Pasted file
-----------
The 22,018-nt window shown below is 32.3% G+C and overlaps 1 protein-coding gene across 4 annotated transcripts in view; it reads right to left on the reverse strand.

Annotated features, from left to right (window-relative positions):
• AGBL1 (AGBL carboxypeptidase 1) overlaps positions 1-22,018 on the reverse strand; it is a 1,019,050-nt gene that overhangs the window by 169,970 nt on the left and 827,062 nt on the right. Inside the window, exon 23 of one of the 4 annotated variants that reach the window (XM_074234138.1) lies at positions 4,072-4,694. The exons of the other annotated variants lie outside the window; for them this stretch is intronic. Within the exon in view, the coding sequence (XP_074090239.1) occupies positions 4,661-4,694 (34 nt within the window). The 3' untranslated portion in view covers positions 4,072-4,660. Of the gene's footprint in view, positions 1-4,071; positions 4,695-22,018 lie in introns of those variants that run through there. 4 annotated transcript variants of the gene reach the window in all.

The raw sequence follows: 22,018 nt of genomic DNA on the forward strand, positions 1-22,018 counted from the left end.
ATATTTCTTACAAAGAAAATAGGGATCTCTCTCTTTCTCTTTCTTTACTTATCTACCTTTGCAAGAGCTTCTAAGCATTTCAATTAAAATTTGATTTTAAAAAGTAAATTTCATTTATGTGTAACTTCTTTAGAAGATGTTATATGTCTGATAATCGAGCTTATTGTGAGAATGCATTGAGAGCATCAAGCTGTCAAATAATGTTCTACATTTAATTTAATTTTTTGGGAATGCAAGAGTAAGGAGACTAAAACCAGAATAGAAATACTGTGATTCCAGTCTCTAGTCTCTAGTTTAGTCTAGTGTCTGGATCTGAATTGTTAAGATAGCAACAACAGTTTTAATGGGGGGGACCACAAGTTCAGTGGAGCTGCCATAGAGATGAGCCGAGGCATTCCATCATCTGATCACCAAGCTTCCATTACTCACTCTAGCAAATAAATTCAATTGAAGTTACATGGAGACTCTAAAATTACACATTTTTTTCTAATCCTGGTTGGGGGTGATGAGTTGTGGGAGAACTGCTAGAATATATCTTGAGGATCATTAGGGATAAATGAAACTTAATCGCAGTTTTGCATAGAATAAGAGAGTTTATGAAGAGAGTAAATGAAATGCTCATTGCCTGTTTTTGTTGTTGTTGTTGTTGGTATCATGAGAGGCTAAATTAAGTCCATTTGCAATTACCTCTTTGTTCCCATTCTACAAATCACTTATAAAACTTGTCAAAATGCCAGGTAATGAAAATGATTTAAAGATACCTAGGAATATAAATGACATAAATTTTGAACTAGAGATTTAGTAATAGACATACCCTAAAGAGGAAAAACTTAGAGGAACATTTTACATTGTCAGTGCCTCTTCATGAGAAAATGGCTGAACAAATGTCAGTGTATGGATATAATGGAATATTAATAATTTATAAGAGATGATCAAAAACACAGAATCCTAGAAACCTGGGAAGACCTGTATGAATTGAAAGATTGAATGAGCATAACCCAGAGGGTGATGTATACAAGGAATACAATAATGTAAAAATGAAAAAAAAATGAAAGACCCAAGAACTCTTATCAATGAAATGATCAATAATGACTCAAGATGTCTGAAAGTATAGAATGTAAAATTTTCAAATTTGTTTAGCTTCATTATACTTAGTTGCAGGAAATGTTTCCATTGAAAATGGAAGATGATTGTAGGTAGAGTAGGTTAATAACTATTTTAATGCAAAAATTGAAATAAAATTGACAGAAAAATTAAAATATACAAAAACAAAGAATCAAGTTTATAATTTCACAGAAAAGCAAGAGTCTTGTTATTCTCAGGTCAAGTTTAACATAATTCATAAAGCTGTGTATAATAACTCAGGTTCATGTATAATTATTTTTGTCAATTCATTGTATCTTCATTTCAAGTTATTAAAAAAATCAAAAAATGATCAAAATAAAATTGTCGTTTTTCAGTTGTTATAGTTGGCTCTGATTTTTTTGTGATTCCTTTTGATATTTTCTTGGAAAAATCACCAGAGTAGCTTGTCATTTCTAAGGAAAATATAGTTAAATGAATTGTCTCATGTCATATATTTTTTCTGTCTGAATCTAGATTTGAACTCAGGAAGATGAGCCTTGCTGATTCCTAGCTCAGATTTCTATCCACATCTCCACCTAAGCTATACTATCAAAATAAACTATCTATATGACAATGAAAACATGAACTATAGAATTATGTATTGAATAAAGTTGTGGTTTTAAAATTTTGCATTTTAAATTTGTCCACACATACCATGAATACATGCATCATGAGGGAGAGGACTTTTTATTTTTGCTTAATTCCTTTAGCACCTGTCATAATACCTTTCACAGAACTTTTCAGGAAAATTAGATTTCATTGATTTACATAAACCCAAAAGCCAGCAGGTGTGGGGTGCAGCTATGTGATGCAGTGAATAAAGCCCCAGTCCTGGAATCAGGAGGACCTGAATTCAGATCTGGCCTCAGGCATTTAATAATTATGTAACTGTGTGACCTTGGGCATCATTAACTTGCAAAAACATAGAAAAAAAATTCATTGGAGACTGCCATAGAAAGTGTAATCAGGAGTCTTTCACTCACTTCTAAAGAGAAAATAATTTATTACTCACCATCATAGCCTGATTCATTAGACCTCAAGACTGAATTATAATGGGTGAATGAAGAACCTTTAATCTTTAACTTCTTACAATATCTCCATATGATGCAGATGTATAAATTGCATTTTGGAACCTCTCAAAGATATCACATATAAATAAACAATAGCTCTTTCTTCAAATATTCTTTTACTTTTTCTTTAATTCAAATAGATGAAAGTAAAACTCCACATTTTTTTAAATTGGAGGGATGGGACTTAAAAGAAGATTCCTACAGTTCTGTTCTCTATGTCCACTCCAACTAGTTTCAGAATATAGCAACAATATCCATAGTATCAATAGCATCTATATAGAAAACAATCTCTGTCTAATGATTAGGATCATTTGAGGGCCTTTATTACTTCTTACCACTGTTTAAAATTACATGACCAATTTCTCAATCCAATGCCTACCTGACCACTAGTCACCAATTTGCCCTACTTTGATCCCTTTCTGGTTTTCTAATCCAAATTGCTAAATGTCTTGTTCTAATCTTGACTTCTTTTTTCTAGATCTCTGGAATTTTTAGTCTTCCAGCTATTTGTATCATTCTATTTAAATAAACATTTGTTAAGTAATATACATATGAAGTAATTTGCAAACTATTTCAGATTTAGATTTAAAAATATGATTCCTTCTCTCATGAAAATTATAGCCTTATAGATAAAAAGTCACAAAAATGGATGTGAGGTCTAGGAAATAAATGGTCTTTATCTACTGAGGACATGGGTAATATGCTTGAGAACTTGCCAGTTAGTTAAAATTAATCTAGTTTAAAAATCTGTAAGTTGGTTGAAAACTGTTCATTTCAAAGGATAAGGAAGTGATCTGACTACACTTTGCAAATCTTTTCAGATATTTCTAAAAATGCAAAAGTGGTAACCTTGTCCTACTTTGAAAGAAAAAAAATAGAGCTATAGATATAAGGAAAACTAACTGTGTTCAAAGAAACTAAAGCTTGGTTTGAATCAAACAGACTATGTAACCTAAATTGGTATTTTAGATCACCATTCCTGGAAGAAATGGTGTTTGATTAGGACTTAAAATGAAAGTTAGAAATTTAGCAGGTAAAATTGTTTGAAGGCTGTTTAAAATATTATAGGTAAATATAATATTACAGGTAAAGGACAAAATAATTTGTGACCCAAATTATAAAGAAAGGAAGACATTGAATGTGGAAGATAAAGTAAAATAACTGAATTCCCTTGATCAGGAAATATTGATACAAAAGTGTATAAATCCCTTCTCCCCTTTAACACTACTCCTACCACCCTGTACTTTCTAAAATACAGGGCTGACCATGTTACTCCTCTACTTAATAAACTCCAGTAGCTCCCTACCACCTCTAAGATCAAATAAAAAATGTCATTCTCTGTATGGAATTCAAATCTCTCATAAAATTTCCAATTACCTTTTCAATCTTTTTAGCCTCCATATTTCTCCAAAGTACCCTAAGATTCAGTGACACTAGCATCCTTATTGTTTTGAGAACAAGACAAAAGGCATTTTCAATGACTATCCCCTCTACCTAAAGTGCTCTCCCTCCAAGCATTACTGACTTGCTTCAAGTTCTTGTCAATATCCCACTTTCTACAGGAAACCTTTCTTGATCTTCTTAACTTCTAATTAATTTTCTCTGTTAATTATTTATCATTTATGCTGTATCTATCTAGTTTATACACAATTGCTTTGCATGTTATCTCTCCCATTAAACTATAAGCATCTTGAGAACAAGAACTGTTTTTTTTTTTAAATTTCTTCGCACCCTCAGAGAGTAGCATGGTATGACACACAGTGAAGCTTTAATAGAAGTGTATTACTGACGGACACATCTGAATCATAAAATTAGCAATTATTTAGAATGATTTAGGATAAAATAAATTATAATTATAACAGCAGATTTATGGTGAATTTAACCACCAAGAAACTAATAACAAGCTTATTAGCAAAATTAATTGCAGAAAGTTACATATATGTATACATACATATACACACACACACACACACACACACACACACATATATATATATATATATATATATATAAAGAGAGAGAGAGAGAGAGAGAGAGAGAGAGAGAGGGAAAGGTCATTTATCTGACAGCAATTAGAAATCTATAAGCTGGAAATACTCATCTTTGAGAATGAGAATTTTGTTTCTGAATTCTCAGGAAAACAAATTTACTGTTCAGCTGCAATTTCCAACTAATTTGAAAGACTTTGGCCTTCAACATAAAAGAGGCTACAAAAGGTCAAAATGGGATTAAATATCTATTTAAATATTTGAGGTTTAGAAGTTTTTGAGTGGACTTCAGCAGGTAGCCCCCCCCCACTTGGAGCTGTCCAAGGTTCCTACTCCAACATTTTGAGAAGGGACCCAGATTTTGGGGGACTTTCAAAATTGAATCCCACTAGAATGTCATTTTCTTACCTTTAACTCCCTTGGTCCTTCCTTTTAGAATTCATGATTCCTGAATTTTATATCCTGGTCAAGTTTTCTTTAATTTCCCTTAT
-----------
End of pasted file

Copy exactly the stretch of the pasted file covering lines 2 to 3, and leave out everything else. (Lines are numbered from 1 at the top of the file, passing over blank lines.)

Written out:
Annotated features, from left to right (window-relative positions):
• AGBL1 (AGBL carboxypeptidase 1) overlaps positions 1-22,018 on the reverse strand; it is a 1,019,050-nt gene that overhangs the window by 169,970 nt on the left and 827,062 nt on the right. Inside the window, exon 23 of one of the 4 annotated variants that reach the window (XM_074234138.1) lies at positions 4,072-4,694. The exons of the other annotated variants lie outside the window; for them this stretch is intronic. Within the exon in view, the coding sequence (XP_074090239.1) occupies positions 4,661-4,694 (34 nt within the window). The 3' untranslated portion in view covers positions 4,072-4,660. Of the gene's footprint in view, positions 1-4,071; positions 4,695-22,018 lie in introns of those variants that run through there. 4 annotated transcript variants of the gene reach the window in all.